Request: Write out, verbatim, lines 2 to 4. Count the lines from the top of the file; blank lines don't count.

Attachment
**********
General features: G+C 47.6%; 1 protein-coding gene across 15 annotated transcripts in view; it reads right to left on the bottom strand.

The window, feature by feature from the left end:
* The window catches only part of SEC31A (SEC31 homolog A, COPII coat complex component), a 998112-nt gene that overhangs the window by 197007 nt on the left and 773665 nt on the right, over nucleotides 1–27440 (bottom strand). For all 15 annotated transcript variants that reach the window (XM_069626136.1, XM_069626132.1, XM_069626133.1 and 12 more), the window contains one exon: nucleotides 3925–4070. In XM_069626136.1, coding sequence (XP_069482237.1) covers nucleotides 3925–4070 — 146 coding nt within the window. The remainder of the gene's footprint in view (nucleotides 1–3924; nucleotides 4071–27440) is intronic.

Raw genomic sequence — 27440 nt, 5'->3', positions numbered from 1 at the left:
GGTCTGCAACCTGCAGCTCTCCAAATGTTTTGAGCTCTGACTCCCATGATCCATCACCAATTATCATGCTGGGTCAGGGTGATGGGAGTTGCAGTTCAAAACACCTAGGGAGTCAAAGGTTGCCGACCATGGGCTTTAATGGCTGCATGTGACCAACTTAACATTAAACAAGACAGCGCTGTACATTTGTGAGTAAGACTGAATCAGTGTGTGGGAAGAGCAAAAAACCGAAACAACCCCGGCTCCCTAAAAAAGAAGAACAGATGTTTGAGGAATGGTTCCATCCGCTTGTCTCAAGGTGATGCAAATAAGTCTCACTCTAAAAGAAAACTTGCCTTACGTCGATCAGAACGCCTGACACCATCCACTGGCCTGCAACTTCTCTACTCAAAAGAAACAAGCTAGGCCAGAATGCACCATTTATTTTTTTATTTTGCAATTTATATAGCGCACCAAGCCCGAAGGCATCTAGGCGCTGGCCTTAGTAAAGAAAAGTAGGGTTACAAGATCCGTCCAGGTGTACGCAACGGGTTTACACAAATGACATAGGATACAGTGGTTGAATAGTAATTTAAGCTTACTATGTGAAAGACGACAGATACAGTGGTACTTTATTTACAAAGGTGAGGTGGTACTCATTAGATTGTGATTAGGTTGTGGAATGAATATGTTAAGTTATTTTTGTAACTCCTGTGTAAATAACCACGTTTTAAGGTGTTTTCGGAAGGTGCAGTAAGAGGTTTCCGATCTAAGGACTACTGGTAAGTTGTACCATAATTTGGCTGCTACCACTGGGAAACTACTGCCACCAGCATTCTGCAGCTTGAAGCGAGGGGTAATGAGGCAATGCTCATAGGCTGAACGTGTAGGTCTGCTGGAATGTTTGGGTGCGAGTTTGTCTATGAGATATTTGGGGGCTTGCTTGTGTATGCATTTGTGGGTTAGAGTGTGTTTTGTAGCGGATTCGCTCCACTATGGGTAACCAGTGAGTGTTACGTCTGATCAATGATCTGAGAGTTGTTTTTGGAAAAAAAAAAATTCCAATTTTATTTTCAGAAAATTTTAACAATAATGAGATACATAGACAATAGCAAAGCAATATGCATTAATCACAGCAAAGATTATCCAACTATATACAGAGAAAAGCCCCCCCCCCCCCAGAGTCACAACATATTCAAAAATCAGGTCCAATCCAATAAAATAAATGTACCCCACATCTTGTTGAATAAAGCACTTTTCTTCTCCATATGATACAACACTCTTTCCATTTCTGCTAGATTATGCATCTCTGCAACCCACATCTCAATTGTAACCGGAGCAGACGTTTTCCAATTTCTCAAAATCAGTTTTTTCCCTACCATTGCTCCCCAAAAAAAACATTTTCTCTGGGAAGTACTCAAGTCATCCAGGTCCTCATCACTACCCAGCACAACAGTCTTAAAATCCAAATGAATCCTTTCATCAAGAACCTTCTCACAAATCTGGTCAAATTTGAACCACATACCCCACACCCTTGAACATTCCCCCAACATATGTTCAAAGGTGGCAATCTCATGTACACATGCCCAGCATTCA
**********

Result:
The window, feature by feature from the left end:
* The window catches only part of SEC31A (SEC31 homolog A, COPII coat complex component), a 998112-nt gene that overhangs the window by 197007 nt on the left and 773665 nt on the right, over nucleotides 1–27440 (bottom strand). For all 15 annotated transcript variants that reach the window (XM_069626136.1, XM_069626132.1, XM_069626133.1 and 12 more), the window contains one exon: nucleotides 3925–4070. In XM_069626136.1, coding sequence (XP_069482237.1) covers nucleotides 3925–4070 — 146 coding nt within the window. The remainder of the gene's footprint in view (nucleotides 1–3924; nucleotides 4071–27440) is intronic.

Raw genomic sequence — 27440 nt, 5'->3', positions numbered from 1 at the left: